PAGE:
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How to Transfer a WordPress Site from a Development Server To a Live Server – Part 2 – Install Backup Buddy

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This is the second part of How to Transfer a WordPress Site from a Development Server To a Live Server tutorial series. In this session we show how to install and activate BackupBuddy for your WordPress Site. We also discuss the different parts of this tool and how to use it properly.

Video Transcript

So that’s what we’re going to do next and we’re going to start off by installing and activating Backup Buddy.

Now, come December 26th, Backup Buddy is running a special where if you’re watching this and you don’t already own Backup Buddy, this will be great way to… well, let’s see… let’s get here. This will be a great way to purchase it. If you come over to my blog… now, this webinar is not intended as an advertisement so I’m going to say this once. But if you come over to my blog and use the Backup Buddy banner down here to access the site, you can use a coupon code that is essentially an all caps BACKUP2011. That coupon code will give you 30% off of the purchase of Plugin Buddy or Backup Buddy. And so it’s definitely worth looking at. I’ll post that coupon code. The coupon code is inactive right now. It’s not going to be active until the 26th and it’ll be active through the 31st. I’ll post that with the videos here. So if you want to take advantage of that later, that’s… I mean, that’s a good cost savings. I think you can get unlimited access to the sites or unlimited number of site for Plugin Buddy for $150 and using the coupon code, it takes it down to $100. So that’s a pretty good price savings for this plugin.

Okay so the next thing we’re going to do is we’re just going to go ahead and install Backup Buddy here and I’ll kind of walk you through the plugin a little bit once we do that. But we’ll say new… well, let’s just go the dashboard. We’re in WordPress 3.3 for what that’s worth and we’ll come down to plugins and we’ll say Add New. And I already have a copy of it so I’m just going to upload it here from My Computer, choose the file and let’s see, Backup Buddy zip. We’ll install it and activate it here. Okay then activate the plugin. This stuff’s all pretty simple and straightforward except that we want to go ahead and get the license thing set up. They’ve got their own licensing system here so we’re going to generate a license key. It’s now licensed and…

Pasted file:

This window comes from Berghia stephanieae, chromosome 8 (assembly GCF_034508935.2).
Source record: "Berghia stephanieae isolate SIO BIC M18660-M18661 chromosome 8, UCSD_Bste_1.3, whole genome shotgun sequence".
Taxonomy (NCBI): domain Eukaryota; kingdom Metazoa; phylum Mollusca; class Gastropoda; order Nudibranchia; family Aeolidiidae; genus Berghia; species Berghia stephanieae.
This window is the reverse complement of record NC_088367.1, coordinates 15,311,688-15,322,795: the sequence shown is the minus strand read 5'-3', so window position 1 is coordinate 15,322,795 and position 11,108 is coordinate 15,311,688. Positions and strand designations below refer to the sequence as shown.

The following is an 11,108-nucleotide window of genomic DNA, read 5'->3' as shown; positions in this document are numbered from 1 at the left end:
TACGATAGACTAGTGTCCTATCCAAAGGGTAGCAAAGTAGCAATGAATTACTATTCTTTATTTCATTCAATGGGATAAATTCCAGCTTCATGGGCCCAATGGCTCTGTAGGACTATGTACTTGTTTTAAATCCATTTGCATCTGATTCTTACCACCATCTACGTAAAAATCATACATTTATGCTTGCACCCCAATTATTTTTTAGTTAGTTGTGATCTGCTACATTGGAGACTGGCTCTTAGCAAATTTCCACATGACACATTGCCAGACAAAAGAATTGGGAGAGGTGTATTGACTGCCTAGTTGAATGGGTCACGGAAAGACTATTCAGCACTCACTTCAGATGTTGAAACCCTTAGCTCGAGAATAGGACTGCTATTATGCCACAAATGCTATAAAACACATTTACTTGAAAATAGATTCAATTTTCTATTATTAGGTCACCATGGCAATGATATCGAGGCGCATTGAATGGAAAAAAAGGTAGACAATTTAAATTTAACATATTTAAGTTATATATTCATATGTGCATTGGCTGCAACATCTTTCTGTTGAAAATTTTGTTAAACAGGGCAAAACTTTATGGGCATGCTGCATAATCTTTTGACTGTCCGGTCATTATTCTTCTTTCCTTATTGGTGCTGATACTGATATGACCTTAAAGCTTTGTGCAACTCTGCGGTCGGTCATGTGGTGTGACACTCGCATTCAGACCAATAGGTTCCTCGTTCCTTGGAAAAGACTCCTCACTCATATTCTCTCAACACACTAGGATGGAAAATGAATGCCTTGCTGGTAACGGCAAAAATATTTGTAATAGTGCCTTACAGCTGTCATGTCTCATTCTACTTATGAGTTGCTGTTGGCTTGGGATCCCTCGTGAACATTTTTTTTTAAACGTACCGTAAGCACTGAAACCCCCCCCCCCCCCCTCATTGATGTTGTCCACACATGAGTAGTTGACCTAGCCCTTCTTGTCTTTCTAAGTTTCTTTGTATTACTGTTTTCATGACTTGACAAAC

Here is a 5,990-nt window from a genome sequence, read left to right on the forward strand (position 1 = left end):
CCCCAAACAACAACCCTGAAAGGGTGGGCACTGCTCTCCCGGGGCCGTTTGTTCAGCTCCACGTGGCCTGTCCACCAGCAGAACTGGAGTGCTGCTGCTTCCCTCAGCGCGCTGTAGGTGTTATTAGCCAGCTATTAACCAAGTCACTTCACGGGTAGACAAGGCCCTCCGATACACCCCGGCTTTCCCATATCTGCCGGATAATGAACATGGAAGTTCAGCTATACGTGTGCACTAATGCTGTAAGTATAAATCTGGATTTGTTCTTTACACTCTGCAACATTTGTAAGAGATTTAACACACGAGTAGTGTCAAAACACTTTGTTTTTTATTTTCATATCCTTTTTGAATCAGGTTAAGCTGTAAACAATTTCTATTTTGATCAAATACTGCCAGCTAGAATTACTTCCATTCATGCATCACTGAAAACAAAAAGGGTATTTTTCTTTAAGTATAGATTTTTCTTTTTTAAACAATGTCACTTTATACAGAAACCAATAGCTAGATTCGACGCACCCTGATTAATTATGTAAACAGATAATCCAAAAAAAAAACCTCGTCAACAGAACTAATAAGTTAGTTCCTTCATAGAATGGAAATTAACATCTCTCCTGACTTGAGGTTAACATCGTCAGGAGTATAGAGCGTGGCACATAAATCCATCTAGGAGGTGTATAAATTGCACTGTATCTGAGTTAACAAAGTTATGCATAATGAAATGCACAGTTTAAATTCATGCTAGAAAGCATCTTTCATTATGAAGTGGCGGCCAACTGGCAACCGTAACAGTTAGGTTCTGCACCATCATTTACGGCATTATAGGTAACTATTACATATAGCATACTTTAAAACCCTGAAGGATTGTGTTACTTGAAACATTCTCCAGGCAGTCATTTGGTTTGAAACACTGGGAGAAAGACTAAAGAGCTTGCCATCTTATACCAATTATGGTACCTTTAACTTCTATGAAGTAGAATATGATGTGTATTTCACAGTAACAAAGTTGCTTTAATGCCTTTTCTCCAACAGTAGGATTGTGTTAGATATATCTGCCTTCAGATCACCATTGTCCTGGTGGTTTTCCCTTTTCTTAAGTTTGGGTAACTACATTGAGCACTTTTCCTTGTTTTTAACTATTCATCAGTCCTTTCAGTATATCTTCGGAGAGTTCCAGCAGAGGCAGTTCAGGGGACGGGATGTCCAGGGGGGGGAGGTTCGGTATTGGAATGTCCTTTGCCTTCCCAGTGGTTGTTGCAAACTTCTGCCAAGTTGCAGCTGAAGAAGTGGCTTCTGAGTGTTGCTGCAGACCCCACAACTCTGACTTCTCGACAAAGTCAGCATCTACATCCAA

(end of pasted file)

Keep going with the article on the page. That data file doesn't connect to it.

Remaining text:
Okay so we’ve applied the license to it and it’s verified that we’ve got the latest version of Plugin Buddy which is 2.2.33 and the license is attached to the site. And so now we just come over to Backup Buddy. And I’ll give you a real brief summary of what can happen here.

Somebody asks, “Is there a difference between Plugin Buddy and Backup Buddy?” The answer is Plugin Buddy is sort of the brand name. Plugin Buddy covers all of the plugins that they offer and there’s a whole bunch of different plugins that are part of their Plugin Buddy package. Backup Buddy is just one of the plugins that’s inside of that. I mean, it’s sort of the most well-known and most important plugin that they have but they do have a bunch of other plugins that have… that I pay for and then I have a grand intention to use but I just haven’t gotten around to yet.

But in any case, this does a couple of things. One is it’s got this little server info section where you can test your server first before you do anything just to make sure that all of your settings are set up the way they need to be set up in order for Backup Buddy to work properly. And so that’s a pretty useful tool because essentially, it’s going to tell you whether or not you’ve got errors that may prevent Backup Buddy from working.